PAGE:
ErlPort: Using Python from Erlang/LFE
This post was originally featured on
and is being reblogged here as an experiment. This repost is an adventure into
GitHub pages as a blogging platform for code-heavy posts. For year, I have found
Google's blogger.com cumbersome as a medium for sharing code. The burden has
finally grown too great. It makes sense to use the same platform to share the
prose description of code as that which shares the code itself (i.e.,
README files). I can only imagine this will be much less
painful than creating gist code snippets and tweaking them in blogger. As a
bonus, code should now appear in RSS/Atom feeds :-)
This blog post is one I've been wanting to get out there ever since I ran across the erlport project a few years ago. I'm glad to finally have the chance to sit down and get it out there. I hope that more people who need to take advantage of Python's strengths from Erlang/LFE find out about this project.
Strengths and Weaknesses
Erlang was built for fault-tolerance. It had a goal of unprecedented uptimes, and these have been achieved. It powers 40% of our world's telecommunications traffic. It's capable of supporting amazing levels of concurrency (remember the 2007 announcement about the performance of YAWS vs. Apache?).
However, with this knowledge in mind, a common mistake by folks new to Erlang is to think these performance characteristics will be applicable to their own particular domain. This has often resulted in failure, disappointment, and the unjust blaming of Erlang. If you want to process huge files, do lots of string manipulation, or crunch tons of numbers, Erlang's not your bag, baby. Try Python or Julia.
But then, you may be thinking: I like supervision trees. I have long-running processes that I want to be managed per the rules I establish. I want to run lots of jobs in parallel on my 64-core box. I want to run jobs in parallel over the network on 64 of my 64-core boxes. Python's the right tool for the jobs, but I wish I could manage them with Erlang.
(There are sooo many other options for the use cases above, many of them really excellent. But this post is about Erlang/LFE :-)).
Traditionally, if you want to run other languages with Erlang in a reliable way that doesn't bring your Erlang nodes down with badly behaved code, you use Ports. (more info is available in the Interoperability Guide). This is what JInterface builds upon (and, incidentally, allows for some pretty cool integration with Clojure). However, this still leaves a pretty significant burden for the Python or Ruby developer for any serious application needs (quick one-offs that only use one or two data types are not that big a deal).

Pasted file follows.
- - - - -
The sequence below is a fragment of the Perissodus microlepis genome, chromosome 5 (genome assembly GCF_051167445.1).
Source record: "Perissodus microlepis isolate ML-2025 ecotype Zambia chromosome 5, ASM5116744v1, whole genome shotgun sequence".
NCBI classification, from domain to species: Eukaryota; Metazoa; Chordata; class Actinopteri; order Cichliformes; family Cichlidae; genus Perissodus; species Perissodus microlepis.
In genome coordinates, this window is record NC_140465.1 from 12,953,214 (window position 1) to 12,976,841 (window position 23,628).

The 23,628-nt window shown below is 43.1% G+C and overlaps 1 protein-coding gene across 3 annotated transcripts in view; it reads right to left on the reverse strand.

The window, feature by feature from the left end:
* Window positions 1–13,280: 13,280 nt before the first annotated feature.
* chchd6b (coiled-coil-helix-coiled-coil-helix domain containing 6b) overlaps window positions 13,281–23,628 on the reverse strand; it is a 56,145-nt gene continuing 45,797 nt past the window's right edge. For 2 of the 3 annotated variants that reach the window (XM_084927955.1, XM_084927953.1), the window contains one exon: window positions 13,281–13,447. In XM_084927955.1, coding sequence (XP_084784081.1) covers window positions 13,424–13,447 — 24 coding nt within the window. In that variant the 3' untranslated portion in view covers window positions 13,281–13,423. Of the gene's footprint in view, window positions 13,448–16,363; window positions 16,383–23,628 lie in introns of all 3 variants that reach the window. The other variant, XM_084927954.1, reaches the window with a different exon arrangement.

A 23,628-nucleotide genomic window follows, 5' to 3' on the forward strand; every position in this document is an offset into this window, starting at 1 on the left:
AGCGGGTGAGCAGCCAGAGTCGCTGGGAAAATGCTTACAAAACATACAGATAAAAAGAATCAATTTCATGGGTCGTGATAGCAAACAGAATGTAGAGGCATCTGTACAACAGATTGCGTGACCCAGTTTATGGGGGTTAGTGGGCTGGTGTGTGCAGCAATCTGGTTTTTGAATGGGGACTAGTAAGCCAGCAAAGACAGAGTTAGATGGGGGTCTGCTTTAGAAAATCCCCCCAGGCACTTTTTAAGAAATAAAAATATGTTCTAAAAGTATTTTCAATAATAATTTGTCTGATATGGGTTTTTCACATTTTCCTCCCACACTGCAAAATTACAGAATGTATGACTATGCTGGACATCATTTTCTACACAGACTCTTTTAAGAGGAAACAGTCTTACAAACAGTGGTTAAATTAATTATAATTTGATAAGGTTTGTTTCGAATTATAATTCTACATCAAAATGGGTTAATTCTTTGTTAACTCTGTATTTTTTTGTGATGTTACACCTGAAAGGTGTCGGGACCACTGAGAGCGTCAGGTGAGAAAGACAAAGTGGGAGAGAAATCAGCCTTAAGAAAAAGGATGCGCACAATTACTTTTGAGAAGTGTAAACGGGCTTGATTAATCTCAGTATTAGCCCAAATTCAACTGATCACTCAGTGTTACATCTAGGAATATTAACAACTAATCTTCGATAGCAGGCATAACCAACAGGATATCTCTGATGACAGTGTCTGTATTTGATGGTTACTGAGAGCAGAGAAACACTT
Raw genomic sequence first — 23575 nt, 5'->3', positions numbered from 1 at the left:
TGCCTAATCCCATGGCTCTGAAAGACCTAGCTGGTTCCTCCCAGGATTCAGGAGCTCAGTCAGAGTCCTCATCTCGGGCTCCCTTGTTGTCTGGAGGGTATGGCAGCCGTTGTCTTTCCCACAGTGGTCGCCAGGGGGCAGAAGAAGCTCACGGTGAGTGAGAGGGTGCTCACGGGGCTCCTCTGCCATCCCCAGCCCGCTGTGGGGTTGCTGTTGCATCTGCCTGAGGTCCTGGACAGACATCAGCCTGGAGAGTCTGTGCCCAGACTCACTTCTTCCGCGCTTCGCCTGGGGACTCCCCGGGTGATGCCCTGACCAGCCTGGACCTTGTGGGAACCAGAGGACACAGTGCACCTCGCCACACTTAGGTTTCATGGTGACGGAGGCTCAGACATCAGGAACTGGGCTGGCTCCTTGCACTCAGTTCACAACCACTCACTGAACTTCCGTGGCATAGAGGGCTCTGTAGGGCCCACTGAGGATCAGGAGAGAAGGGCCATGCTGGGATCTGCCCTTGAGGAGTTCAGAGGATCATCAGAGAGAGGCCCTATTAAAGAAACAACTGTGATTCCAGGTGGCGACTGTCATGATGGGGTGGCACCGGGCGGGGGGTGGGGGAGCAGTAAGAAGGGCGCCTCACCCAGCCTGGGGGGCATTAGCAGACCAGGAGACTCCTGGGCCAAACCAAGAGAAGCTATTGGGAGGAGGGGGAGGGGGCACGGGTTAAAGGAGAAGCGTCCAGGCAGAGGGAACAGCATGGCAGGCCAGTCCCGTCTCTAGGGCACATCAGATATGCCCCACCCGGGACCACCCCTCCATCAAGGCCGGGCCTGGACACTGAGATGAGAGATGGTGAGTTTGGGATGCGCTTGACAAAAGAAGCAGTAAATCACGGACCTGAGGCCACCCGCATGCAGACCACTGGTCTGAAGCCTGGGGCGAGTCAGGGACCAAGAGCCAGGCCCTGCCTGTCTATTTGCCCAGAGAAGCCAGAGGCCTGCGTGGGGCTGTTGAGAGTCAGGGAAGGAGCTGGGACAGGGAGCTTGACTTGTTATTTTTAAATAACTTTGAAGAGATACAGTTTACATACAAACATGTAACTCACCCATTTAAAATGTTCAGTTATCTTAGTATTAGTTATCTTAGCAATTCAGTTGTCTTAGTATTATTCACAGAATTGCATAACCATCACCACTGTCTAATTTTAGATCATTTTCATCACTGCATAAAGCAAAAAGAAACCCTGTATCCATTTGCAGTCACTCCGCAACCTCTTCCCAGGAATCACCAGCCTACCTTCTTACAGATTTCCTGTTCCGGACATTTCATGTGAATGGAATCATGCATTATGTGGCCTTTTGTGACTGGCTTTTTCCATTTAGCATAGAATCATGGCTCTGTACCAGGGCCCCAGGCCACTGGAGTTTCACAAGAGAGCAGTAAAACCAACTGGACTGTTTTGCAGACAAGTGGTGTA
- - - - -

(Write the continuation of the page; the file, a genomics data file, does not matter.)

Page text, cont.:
erlport was created by Dmitry Vasiliev in 2009 in an effort to solve just this problem, making it easier to use of and integrate between Erlang and more common languages like Python and Ruby. The project is maintained, and in fact has just received a few updates. Below, we'll demonstrate some usage in LFE with Python 3.
If you want to follow along, there's a demo repo you can check out:
$ git clone email@example.com:oubiwann/erlport-demo.git $ cd erlport-demo
Change into the repo directory and set up your Python environment:
$ cd python $ python3.4 -m venv .venv $ . .venv/bin/activate $ cd ../
Next, switch over to the LFE directory, and fire up a REPL:
$ cd lfe $ make repl [snip] Starting an LFE REPL ... Erlang/OTP 17 [erts-6.2] [source] [64-bit] [smp:8:8] ... LFE Shell V6.2 (abort with ^G) >
Note that this will first download the necessary dependencies and compile them
(that's what the
[snip] is eliding).
Now we're ready to take erlport for a quick trip down to the local:
> (set `#(ok ,pid) (python:start)) #(ok <0.32.0>) > (set result (python:call pid 'sys 'version.__str__ ())) "3.4.2 (v3.4.2:ab2c023a9432, Oct 5 2014, 20:42:22) ..." >
And that's all there is to it :-)
Perhaps in a future post we can dive into the internals, showing you more of the glory that is erlport. Even better, we could look at more compelling example usage, approaching some of the functionality offered by such projects as Disco or Anaconda.